5 Tips For Traveling With Hearing Loss - Ai-Media
Communicating with Deaf & Hard-of-Hearing People
January 20, 2017
Deaf Actor John McGinty – Hunchback of Notre Dame
January 30, 2017

Traveling to new and unknown places can be a wonderful experience and being deaf or hard of hearing shouldn’t stop you. Here are our tips for traveling with hearing loss.

1. Packing

Packing a vibrating alarm clock can be really helpful if you’re staying in a hostel or you can’t count on the place you’re staying at to provide you with a wake up service. If you wear hearing aids, make sure to pack spare batteries or any chargers you may need. And make sure you have the right power adapters if you’re going overseas!

packing

2. Accommodation

When booking your accommodation, make sure you inform the place you’re staying of any thing you may need and let them know that you are deaf or hard of hearing. Specify what type of access you need and don’t need. Deaf people have sometimes been given wheelchair-accessible rooms because of very confused hotel staff!

Another helpful tip is to print off all your booking confirmations and flight itinerary and put them in a folder to take with you on your trip. You never know when you might not have internet access to check your email confirmations and information online, so it’s always handy to have that paper copy as well.

corgi

3. Flying

If you’re going to be traveling by plane, there are certain things that you can do to make your experience easier. It can be useful to inform airport staff and flight attendants that you are deaf or hard of hearing straightaway, so staff can communicate with you effectively. Also let them know what communication method you prefer. It’s also a good idea to sign up to flight change alerts through email or text message to stay informed. These days lots of airlines have their own apps that you can download on your phone to stay up to date with your flight.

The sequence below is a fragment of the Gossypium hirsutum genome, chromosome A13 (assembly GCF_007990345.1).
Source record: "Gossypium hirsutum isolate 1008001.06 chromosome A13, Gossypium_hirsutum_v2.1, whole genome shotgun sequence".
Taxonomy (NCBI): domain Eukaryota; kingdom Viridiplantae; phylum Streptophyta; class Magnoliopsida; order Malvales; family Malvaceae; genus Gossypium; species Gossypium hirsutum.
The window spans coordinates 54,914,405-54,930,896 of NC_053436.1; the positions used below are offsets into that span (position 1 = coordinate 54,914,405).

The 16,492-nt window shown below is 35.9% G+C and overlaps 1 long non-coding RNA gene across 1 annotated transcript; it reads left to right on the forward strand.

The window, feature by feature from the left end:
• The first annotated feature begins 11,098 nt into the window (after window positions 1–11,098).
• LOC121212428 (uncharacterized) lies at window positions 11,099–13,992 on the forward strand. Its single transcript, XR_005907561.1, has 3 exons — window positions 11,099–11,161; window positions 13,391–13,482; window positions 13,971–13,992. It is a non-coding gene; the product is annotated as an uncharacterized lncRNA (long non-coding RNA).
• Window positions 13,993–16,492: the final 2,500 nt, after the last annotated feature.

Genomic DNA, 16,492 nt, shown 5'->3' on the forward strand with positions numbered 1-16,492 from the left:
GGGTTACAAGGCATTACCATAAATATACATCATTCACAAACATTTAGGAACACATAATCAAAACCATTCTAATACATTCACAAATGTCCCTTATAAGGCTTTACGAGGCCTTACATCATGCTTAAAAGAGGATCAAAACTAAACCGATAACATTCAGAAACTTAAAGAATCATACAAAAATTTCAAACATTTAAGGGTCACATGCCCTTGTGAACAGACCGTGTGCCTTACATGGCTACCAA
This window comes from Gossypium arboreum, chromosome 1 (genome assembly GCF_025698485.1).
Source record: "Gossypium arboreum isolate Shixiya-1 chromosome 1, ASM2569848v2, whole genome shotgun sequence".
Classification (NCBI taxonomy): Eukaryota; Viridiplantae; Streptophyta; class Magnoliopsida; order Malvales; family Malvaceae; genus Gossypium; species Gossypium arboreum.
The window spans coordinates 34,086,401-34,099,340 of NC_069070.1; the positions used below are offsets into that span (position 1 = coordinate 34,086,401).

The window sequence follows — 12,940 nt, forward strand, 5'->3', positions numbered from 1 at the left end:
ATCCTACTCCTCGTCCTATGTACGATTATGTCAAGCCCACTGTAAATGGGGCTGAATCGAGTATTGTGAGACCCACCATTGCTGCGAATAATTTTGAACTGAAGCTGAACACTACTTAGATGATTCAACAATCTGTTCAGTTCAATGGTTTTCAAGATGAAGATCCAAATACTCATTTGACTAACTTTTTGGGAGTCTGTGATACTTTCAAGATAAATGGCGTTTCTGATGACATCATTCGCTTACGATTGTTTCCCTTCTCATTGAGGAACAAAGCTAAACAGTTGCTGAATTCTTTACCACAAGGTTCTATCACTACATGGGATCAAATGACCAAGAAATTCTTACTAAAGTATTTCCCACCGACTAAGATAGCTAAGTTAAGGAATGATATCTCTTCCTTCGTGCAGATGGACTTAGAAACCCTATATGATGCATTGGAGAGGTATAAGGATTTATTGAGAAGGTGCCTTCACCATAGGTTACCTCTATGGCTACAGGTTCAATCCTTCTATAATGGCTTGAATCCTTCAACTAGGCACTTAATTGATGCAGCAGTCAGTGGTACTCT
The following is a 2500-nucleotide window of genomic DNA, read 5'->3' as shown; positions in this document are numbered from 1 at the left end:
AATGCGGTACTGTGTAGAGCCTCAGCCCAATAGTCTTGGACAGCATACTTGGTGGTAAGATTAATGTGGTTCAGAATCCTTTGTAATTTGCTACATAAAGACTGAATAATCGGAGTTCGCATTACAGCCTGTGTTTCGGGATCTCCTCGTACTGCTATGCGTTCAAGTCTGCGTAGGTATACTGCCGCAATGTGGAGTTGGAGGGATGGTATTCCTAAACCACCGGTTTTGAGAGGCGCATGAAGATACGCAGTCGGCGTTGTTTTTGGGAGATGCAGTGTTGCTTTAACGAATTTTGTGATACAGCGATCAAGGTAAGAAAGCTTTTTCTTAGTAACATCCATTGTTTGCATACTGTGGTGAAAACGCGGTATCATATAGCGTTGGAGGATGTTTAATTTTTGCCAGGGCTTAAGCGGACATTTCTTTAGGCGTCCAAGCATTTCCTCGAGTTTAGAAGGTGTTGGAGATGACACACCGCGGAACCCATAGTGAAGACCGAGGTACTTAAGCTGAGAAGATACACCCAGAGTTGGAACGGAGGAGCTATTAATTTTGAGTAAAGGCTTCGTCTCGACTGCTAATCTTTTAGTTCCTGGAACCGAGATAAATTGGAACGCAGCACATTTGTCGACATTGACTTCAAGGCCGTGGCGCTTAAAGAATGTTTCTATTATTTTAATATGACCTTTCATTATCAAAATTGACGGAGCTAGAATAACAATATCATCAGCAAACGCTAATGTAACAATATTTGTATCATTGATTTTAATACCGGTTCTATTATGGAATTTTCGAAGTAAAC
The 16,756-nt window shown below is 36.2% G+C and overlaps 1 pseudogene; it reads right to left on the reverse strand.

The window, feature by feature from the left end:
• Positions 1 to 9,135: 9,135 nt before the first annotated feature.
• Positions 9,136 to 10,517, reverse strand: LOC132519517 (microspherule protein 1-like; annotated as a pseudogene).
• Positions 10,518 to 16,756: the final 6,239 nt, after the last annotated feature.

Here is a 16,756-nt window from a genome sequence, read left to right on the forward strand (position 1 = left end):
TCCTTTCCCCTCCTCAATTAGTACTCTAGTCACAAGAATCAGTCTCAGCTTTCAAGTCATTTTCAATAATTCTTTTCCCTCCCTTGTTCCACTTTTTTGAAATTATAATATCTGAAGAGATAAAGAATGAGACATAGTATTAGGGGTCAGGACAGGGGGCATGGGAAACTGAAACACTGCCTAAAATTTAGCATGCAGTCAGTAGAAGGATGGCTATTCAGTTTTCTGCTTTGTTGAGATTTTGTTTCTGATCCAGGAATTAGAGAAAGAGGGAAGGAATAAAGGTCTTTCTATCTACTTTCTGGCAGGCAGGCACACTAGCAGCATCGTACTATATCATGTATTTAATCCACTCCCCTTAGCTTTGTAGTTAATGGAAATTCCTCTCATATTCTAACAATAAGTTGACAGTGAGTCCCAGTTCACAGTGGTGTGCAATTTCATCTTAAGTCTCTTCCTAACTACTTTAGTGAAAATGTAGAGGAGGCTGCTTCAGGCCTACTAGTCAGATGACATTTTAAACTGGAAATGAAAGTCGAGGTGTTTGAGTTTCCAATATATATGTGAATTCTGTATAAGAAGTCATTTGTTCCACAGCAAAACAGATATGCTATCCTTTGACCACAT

mr bean

4. Train or Bus

If you are traveling by train or bus and the stops are not visible, ask a fellow passenger to let you know when your destination is called out. Also notify any staff of your communication requirements so they can inform you of any safety announcements you may miss. 

harry

5. When You Arrive

When you arrive at your destination, you may need to catch a taxi to your accommodation. Having the address of your accommodation written down or on a business card will really help with directing the driver. Having a pen and paper with you while you’re seeing the sights can also help with breaking down communication barriers. You can also use your phone to type words and communicate with people. Most importantly, remember to enjoy yourself!

giphy

You might also be interested in

Comments

comments